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Community and Q&A

Insulating Rim Joists Without Foam

BuildingNewb | Posted in Energy Efficiency and Durability on

Hey guys, I had previously air sealed my rim joists with a combination of spray foam and rigid foam board.

However, after a few water leaks (that have been subsequently repaired), I have grown increasingly paranoid about the ability for spray foam and rigid foam to conceal water and/or pest damage.

Therefore I was wondering if you guys could recommend another method of insulating the rim joist that would still allow access in the event it was needed. I know fiberglass insulation isn’t best practice but would it be ok to use provided that the perimeter of the rim joist is adequately sealed with spray foam? Would Roxul or cellulose be a better option over fiberglass?

I just generally don’t feel comfortable doing anything that would limit access in the future. When our front door leaked I noticed some water dripping. When I cut out the rigid foam blocks, there was plenty of wet wood behind the foam. Another form of insulation could’ve allowed it to dry out quicker while also help reveal the problem sooner.

Thank you very much for your time and help everyone!

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  1. sean_web | | #1

    No answers for you but I feel your pain. Recently demo’d old plaster ceiling in the basement of my century home and there’s certainly a lot of value in being able to see how the structure is doing, as well as keep an eye on potential water and rodent issues as you mention. Plus I plan to update electrical and having that rim joist accessible will make running wires up walls a lot easier.

  2. johngfc | | #2

    It surely depends on your climate - were are you? Here in a dry Colorado climate zone 5, I have three houses with fiberglass batts stuffed into the rim joists (no foam or other moisture sealing) in crawl spaces. All three houses are at least 30 yrs old with furnaces and ducts in the marginally insulated crawl spaces, and all are fine with no evidence of dry rot or moisture problems. If you're in a similar climate I suspect you'd have no issues with condensation, and that for bulk water mineral wool batts would be preferred since they don't get soggy like fiberglass.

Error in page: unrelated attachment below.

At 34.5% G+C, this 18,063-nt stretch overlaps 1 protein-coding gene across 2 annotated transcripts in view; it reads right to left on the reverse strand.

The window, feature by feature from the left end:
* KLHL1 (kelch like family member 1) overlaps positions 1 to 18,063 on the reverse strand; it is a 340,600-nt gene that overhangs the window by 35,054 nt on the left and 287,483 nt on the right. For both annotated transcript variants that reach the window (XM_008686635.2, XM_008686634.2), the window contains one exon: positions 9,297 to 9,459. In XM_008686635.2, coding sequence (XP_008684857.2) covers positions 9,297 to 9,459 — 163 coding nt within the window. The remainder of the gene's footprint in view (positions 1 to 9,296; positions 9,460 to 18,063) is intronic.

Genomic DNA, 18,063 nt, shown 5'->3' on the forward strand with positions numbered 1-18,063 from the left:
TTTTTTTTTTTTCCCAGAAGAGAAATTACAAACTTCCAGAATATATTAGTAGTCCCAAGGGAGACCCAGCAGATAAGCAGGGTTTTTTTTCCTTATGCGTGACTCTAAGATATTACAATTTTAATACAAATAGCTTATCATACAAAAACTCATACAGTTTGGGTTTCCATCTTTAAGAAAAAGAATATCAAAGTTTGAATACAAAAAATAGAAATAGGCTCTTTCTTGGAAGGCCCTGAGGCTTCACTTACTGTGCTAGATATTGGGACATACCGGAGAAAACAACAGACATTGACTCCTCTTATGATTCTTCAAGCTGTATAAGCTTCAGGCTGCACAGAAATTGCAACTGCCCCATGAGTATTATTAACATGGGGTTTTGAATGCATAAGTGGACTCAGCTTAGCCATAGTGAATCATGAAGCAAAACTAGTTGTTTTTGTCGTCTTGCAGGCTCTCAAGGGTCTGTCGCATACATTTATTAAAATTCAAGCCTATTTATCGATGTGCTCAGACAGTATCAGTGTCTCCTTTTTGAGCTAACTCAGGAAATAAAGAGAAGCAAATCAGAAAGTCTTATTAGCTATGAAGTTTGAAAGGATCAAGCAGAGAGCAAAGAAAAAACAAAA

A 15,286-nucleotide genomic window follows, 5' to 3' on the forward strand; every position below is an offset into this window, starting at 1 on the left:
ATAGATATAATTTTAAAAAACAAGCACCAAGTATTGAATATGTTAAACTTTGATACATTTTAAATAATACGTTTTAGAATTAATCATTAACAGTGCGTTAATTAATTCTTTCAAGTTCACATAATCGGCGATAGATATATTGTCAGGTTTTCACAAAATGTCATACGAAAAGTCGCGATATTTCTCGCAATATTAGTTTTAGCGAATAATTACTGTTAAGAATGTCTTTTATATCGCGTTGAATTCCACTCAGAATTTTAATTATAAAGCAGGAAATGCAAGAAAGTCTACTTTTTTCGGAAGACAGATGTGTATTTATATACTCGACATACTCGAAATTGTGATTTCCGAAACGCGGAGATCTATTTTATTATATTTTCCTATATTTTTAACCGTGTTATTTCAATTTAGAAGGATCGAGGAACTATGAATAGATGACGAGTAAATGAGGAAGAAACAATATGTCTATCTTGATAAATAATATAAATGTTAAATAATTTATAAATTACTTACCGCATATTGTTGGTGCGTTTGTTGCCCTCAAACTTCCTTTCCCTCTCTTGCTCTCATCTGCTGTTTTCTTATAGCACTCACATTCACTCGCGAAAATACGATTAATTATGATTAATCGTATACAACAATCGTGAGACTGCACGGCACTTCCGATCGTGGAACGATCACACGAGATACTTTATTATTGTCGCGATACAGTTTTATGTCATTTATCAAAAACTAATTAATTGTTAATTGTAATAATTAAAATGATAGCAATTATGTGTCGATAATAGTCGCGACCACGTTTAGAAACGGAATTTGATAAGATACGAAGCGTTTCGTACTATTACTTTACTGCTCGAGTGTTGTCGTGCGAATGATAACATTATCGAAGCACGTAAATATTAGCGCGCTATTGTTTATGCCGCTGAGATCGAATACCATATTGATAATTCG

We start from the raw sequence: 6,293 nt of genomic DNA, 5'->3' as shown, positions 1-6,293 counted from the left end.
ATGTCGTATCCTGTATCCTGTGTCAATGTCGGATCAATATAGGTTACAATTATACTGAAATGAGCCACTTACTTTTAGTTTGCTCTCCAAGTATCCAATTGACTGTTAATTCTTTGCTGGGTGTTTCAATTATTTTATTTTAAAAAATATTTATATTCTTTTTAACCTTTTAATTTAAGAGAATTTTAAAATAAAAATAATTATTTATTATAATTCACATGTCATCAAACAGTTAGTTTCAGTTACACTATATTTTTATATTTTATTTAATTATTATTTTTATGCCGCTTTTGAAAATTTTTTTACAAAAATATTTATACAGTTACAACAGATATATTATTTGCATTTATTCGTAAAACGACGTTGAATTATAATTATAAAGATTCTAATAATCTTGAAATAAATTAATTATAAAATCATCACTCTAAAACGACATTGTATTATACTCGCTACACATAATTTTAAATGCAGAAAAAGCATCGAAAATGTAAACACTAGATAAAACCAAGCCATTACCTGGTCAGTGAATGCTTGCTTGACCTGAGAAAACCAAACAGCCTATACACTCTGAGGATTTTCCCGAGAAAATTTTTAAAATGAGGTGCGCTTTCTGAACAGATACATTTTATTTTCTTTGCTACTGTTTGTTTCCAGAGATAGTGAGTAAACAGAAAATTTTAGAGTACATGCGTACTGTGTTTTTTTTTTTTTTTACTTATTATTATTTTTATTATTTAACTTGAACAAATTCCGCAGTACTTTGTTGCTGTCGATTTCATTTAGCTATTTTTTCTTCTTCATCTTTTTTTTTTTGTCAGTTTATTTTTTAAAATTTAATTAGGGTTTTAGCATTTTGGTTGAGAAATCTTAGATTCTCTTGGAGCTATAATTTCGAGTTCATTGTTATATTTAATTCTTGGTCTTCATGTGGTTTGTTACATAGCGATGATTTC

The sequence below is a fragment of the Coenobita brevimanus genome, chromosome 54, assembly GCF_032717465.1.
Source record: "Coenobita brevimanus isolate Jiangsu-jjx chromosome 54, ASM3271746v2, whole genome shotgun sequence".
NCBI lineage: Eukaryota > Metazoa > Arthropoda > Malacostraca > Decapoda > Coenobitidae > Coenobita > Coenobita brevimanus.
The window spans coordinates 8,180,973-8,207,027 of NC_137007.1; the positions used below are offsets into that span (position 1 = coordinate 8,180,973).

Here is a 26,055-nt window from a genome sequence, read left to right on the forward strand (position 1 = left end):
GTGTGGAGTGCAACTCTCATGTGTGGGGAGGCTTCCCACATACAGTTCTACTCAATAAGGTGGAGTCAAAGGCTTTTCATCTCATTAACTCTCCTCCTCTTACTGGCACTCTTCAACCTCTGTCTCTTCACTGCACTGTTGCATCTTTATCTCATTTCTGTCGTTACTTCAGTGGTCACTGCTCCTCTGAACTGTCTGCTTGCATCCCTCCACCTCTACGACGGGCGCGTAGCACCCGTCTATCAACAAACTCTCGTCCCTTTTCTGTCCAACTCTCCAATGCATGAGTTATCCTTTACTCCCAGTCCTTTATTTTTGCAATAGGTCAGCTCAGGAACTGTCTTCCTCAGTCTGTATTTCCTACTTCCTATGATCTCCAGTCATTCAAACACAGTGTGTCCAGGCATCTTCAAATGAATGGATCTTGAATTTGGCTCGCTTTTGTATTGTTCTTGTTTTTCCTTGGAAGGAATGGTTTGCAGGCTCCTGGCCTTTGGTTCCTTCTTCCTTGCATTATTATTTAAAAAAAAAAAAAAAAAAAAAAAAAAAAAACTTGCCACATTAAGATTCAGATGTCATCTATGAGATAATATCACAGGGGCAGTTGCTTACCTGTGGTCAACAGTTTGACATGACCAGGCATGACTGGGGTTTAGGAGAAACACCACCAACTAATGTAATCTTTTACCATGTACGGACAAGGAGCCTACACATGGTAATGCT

3. BuildingNewb | | #3

    We are in climate zone 5 but right on the border of climate zone 6. We had fiberglass stuffed in there as well without issue but the basement also hasn't been heated yet.

  4. Expert Member
    BILL WICHERS | | #4

    The issue with fiberglass, and any other fibrous insulating material, is that moisture can migrate through and condense on the cold surface of the rim joist. You need a way to limit moisture migration to prevent moisture and rot problems with the rim joist. Spray foam works by adhering to the rim joist and removing anywhere for moisture to accumulate, combined with spray foam's ability to limit moisture migration (especially closed cell spray foam). Rigid foam works too.

    I used EPS on my own rim joists, because I have foil faced polyiso on the exterior and EPS allows some limited drying to the interior as a bit of insurance against moisture issues. There is zero drying potential through the foil faced polyiso. I "foam in" EPS panels using canned foam.

    Even if you spray foam the perimeter, the face of the rim joist will still get cold enough to condense water, which is why you don't want to just stuff batts in. If you are worried about access, I would foam in rigid foam panels. EPS especially is pretty easy to remove with basic tools (even a drywall knife will work), since it's the least strong of the rigid foams -- especially if you use Type I EPS, which is what I used.


  5. Expert Member


    Fiberglass has been used to insulate rim joists here for decades. To do it successfully you need to seal the perimeter of each bay as an air-barrier, fill the void with batts, then install an effective vapour-barrier on the interior side. Here they use a square of poly bedded in acoustical sealant. It's incredibly labour intensive, hard to do well, and still means the rim joist is inaccessible.

    If you want to avoid foam, keep the area open for inspection, and allow the joists to dry after any bulk water intrusion, the best bet is to plan your framing so you can insulate the outside of the rim joist (or the whole exterior) with mineral wool.

  6. GBA Editor
    Kiley Jacques | | #6

    Insulating a rim joist with anything other than rigid or spray foam is certainly atypical (for a reason). However, in warmer climates 2 in. of rigid foam may be enough. In this article, Insulating Rim Joists, Martin Holladay suggests installing 2 in. of rigid foam followed by a layer of fiberglass insulation as a money-saving approach. He warns: “Fiberglass batts should never be installed near a rim joist unless the rim joist is first insulated with at least 2 in. of rigid foam or spray foam.”

  7. plumb_bob | | #7

    What about spray foaming most of them, and then having several that are tightly fitted rigid foam and caulked around the perimeter? these would be easy to remove and inspect.

    1. Expert Member
      BILL WICHERS | | #8

      I don't see a problem using rigid foam panels like this. I would recommend a faced rigid foam here since it will be more durable, and easier to reuse. kraft or fiberglass faced polyiso would probably be ideal for this, since it's pretty durable but still relatively vapor open.


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